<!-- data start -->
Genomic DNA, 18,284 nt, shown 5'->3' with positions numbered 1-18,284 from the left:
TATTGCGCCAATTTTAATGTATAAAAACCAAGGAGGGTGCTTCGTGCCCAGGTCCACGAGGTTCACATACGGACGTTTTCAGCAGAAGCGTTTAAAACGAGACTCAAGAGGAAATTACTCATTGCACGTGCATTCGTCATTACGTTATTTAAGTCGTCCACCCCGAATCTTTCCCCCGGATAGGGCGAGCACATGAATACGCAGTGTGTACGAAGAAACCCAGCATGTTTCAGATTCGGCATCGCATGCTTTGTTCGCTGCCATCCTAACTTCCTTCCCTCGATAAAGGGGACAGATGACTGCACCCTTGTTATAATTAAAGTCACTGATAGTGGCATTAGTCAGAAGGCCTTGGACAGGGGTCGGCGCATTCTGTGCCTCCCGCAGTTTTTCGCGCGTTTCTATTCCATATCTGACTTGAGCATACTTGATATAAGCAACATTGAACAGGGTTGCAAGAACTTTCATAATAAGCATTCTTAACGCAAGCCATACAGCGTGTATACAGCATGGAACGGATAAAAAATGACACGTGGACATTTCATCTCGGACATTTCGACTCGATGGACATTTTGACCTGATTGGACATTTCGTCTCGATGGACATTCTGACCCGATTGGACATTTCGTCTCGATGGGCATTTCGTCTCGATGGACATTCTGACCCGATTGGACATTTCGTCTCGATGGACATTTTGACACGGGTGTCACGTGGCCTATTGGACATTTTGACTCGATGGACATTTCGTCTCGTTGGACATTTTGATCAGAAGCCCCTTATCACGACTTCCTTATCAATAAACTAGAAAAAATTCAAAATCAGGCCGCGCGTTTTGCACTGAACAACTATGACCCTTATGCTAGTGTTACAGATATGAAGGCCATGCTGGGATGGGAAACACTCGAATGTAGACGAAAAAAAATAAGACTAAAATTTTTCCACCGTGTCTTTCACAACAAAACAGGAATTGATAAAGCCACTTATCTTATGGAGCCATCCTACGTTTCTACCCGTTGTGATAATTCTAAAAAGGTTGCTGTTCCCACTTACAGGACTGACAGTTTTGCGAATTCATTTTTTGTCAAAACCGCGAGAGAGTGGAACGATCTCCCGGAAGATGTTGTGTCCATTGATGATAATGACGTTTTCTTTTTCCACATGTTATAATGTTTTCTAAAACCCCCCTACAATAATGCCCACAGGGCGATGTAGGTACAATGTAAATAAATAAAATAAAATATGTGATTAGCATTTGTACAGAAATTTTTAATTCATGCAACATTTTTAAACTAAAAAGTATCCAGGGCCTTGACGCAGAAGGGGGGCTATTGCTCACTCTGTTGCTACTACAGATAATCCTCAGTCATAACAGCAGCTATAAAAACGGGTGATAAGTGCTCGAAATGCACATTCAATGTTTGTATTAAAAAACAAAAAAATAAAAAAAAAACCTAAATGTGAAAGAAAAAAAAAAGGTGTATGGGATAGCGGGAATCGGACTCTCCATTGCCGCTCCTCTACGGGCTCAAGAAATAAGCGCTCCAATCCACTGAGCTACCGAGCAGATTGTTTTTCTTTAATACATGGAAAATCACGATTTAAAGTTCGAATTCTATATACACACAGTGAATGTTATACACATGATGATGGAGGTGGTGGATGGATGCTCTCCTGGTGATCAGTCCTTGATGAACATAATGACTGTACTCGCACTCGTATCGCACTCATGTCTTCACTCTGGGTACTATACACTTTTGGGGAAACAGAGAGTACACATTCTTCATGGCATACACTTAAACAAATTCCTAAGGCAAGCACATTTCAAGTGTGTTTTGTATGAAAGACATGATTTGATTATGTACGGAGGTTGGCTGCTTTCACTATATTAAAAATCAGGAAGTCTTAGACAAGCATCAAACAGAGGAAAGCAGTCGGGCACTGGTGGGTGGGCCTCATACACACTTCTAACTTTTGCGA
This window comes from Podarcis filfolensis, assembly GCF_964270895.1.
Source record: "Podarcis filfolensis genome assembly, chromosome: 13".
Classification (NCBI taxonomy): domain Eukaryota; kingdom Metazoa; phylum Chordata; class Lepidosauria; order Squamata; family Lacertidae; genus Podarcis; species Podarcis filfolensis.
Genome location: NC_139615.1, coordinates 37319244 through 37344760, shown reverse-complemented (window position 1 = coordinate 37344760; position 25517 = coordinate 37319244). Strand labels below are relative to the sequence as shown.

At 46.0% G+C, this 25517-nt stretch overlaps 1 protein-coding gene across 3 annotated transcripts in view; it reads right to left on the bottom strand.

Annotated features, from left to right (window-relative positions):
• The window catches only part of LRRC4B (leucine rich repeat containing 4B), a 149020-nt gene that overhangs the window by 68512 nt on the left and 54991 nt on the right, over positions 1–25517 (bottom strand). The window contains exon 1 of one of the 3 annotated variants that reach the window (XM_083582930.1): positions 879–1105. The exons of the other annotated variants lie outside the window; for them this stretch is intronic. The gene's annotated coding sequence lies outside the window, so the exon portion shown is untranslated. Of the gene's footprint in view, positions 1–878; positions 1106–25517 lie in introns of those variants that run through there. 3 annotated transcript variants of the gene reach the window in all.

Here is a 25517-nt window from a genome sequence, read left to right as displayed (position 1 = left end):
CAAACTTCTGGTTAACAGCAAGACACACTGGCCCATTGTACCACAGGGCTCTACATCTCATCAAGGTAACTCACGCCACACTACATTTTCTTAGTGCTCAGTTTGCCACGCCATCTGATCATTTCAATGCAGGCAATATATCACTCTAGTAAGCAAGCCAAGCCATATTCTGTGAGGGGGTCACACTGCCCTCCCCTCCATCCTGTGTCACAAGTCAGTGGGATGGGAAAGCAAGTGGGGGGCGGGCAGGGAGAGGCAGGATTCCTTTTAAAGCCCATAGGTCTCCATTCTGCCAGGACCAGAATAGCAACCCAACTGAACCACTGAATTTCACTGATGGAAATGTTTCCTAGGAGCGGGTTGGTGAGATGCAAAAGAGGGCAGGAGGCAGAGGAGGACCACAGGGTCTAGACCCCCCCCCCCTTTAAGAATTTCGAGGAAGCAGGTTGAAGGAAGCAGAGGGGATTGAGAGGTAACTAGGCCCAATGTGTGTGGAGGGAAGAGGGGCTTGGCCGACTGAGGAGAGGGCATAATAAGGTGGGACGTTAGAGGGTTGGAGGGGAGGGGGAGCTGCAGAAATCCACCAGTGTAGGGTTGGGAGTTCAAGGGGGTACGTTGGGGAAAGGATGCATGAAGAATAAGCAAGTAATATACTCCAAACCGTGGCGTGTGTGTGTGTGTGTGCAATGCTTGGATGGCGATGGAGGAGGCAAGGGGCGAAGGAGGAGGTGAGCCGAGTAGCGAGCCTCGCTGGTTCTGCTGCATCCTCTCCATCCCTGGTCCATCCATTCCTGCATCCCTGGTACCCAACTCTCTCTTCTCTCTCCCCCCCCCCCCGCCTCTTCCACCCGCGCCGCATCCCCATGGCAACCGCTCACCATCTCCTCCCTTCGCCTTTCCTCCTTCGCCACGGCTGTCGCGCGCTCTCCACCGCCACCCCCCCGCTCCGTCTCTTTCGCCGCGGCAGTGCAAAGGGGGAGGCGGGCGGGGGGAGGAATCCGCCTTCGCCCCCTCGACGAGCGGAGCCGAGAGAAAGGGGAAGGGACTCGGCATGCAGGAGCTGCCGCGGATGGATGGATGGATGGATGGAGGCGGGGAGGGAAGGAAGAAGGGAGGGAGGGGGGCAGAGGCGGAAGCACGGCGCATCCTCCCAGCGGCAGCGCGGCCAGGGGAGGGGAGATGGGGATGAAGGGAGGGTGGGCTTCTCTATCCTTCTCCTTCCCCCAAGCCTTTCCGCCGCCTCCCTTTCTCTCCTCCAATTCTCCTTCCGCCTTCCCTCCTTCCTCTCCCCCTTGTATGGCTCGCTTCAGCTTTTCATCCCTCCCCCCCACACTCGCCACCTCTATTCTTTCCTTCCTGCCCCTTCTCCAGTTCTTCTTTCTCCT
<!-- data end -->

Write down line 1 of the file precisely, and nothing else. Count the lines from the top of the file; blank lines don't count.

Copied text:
Genomic DNA, 18,284 nt, shown 5'->3' with positions numbered 1-18,284 from the left: